In its most radical expression the social justice left describes America as a White-supremacist heteronormative, cis-gender, able-ist patriarchy, and frames any disagreement as unconscious and overly fragile protection of unjust privilege and power. From their perspective, the above liberal narrative of American political progress represents a dishonest cosmetic veneer over a much darker legacy of ongoing oppression. They are, of course, partially correct.
This then gives right-wing “patriots” an easy foil to caricature—especially given how Hollywood, liberal news media, and mainstream social media platforms have embraced some of the more performative aspects of woke activism.
Both sides have also amped-up the rhetoric on how their opponents are really speaking in code. Nothing they say can be taken at face value—depending on who is speaking, it’s either fascist White-supremacy, or authoritarian Marxism in disguise.
So we find ourselves in yet another incarnation of Buchanan’s culture war both on the 24-hour cable news cycle and on the even more Balkanized and vitriolic platforms of social media. It perpetuates the bold and emotionally satisfying contours of caricatured enemies, noble heroes, nefarious hidden agendas, secret unconscious bigotry, dog-whistling hatred, utopian fantasies, and apocalyptic urgency.
Drop all of that into a blender with a 100-year global pandemic, renewed obsession with bizarre conspiracy theories, and an advanced phase of our climate crisis that seemingly has half the world underwater and the other half on fire, and here we are.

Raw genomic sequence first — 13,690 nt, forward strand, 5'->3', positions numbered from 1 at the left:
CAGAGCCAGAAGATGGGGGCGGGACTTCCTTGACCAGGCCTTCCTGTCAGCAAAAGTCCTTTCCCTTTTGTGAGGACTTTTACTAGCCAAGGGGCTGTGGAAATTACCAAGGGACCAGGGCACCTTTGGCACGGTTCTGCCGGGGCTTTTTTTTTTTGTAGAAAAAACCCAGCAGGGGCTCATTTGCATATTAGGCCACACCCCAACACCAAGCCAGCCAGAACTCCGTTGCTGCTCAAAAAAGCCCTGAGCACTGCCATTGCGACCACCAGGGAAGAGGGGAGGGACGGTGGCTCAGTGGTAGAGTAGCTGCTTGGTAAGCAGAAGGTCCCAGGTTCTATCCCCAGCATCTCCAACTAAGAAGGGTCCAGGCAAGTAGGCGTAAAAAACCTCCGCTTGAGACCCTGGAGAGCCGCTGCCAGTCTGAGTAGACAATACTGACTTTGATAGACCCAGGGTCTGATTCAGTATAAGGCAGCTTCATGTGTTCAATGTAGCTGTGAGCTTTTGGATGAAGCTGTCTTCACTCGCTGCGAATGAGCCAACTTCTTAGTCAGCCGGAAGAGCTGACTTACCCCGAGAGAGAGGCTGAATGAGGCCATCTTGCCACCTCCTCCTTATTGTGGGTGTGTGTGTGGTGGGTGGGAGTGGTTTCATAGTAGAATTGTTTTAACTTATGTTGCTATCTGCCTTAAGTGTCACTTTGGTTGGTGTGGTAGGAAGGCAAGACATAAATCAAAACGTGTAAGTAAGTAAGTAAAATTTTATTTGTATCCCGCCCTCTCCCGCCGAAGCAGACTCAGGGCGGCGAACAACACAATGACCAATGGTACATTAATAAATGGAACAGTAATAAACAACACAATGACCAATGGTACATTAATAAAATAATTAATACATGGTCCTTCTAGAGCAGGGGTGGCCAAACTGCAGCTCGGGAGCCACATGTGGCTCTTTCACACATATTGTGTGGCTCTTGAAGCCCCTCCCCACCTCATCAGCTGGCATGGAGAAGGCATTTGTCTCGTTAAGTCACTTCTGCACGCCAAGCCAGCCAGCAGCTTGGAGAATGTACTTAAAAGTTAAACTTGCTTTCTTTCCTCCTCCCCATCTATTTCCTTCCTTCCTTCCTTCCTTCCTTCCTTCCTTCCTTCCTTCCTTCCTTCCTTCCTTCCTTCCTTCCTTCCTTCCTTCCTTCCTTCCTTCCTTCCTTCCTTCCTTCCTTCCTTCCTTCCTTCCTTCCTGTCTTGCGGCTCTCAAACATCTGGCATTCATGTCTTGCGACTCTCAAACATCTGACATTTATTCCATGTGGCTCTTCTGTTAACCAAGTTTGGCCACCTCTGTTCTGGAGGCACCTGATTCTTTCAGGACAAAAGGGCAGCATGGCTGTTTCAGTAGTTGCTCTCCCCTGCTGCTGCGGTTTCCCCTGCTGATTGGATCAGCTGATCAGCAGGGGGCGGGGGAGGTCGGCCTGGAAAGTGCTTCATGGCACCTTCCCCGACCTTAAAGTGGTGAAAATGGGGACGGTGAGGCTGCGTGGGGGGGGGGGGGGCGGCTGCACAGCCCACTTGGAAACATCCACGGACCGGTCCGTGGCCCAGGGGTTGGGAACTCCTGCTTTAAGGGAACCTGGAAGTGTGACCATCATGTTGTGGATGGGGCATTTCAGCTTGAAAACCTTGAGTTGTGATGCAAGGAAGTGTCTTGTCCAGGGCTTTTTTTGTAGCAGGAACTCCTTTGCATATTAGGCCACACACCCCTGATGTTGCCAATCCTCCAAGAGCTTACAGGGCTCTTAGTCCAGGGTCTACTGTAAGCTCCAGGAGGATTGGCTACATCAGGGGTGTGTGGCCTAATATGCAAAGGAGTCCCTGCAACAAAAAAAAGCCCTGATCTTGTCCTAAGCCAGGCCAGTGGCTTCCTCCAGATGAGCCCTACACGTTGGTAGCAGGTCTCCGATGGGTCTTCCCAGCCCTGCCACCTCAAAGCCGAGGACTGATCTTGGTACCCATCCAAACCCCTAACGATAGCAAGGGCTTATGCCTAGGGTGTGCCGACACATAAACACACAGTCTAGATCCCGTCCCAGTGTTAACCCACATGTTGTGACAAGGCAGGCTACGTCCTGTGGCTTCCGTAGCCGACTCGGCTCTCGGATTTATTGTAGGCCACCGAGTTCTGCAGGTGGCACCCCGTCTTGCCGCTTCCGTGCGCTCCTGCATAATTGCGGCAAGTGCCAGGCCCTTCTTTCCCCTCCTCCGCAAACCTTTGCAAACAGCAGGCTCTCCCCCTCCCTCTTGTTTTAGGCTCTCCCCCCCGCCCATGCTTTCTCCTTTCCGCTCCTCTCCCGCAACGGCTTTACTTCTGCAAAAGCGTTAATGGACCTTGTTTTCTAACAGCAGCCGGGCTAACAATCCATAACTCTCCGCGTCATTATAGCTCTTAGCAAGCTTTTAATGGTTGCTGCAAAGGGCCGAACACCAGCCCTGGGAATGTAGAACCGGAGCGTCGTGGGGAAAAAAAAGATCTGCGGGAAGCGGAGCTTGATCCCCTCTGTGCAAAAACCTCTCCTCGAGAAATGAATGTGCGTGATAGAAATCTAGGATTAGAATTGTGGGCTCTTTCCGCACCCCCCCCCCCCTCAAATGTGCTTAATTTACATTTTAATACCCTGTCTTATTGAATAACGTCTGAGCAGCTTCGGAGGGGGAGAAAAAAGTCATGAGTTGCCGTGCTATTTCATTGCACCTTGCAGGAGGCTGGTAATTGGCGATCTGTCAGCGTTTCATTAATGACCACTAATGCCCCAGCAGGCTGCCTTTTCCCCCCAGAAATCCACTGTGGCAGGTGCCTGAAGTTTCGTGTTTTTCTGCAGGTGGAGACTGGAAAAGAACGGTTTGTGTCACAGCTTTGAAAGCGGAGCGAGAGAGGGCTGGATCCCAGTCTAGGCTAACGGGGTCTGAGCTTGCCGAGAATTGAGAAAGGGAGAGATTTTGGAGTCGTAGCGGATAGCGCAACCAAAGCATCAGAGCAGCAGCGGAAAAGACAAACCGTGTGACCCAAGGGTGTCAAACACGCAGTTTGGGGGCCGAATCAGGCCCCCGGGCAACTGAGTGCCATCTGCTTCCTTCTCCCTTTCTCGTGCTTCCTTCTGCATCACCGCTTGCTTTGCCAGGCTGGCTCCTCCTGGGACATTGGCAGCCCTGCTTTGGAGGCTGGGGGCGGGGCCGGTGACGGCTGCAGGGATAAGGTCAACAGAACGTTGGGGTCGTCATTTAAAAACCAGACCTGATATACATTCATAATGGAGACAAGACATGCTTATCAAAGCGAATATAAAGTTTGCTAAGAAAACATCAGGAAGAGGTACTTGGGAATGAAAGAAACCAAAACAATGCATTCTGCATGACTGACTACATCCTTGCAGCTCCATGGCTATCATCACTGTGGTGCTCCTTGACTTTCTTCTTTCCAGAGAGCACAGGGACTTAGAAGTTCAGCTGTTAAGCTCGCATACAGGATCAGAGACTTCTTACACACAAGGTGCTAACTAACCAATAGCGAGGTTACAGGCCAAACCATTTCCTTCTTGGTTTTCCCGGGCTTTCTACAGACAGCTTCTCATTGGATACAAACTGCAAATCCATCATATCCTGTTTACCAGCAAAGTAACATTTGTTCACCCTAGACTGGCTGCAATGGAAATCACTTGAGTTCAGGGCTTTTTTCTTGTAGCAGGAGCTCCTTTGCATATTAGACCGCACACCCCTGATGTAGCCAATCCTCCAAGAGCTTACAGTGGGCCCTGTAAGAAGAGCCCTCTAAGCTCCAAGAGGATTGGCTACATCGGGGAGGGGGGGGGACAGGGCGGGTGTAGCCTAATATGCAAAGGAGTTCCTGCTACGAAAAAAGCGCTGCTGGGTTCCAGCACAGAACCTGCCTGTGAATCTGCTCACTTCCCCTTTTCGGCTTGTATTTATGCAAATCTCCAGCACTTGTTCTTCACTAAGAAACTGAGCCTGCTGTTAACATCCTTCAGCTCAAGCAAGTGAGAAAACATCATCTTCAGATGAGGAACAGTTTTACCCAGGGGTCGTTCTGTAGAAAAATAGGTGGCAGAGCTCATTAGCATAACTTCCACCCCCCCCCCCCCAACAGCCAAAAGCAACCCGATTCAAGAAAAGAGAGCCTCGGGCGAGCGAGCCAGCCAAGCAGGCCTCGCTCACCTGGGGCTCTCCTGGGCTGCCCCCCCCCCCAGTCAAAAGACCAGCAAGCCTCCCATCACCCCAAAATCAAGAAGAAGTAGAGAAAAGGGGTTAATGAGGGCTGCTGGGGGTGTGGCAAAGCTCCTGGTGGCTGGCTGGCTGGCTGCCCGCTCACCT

But where do we go from here?
My hunch is that somewhere in the carnage of the culture war there are still salvageable strands from science, psychology, and philosophy that can serve as a kind of Ariadne's Thread leading us out of the maze, and away from the monster in the unbounded and disorienting dark.
In coming months I’ll be sharing Culture War installments that weave together themes around COVID, Free Speech, Science, Spiritual Bypass, Patternicity, Conspiracies, and the Wellness Community — but for this week, let me just give you a taste of how I see some of these ideas intersecting…
In terms of the culture war, and making sense of the catastrophe of 2020, the yoga and wellness community has its own work to do, and my stance is that healthy critique from within can be very positive.
So, here goes.
We’ve often exhibited a generalized tendency toward spiritual bypass. That’s using spiritual beliefs or experiences as a way to avoid dealing with difficult emotions, trauma, and the messiness of life. New Age beliefs like thought-created-reality, everything happening for a reason, karma dealing out exactly what each person needs, and framing all suffering or conflict as illusory, can, I think correctly, be analyzed as a psychological defense against honestly facing what we don’t want to feel.
This is an extreme example, but I have on several occasions been in conversations with lovely and smart yogis who’ve said things like “everything, including the Holocaust, slavery, and the most awful child abuse you can imagine, was all, ultimately for the highest good.”
That’s peak spiritual bypass. How do we know? Because it blankets the tragic pain and suffering of innocent people in a kind of “higher truth” metaphysical denial. From a more integrated mindset, these difficult facts deepen our compassion and humility, rather than inducing a disconnection into defensive abstraction.
Another aspect of spiritual bypass can be anti-intellectualism, often framed as “getting out of your head and into your heart.” While emotional intelligence and embodiment practices are deeply valuable, they’re not a magical doorway into knowing what’s true on topics that require critical thinking, intellectual inquiry, and the vulnerable discomfort of learning about the world in new ways. Seeing the mind as an obstacle to “waking up” is one of the factors we have identified on the Conspirituality Podcast over the last 15 months as contributing toward our community’s vulnerability to QAnon and other outlandish and anti-science conspiracy theories.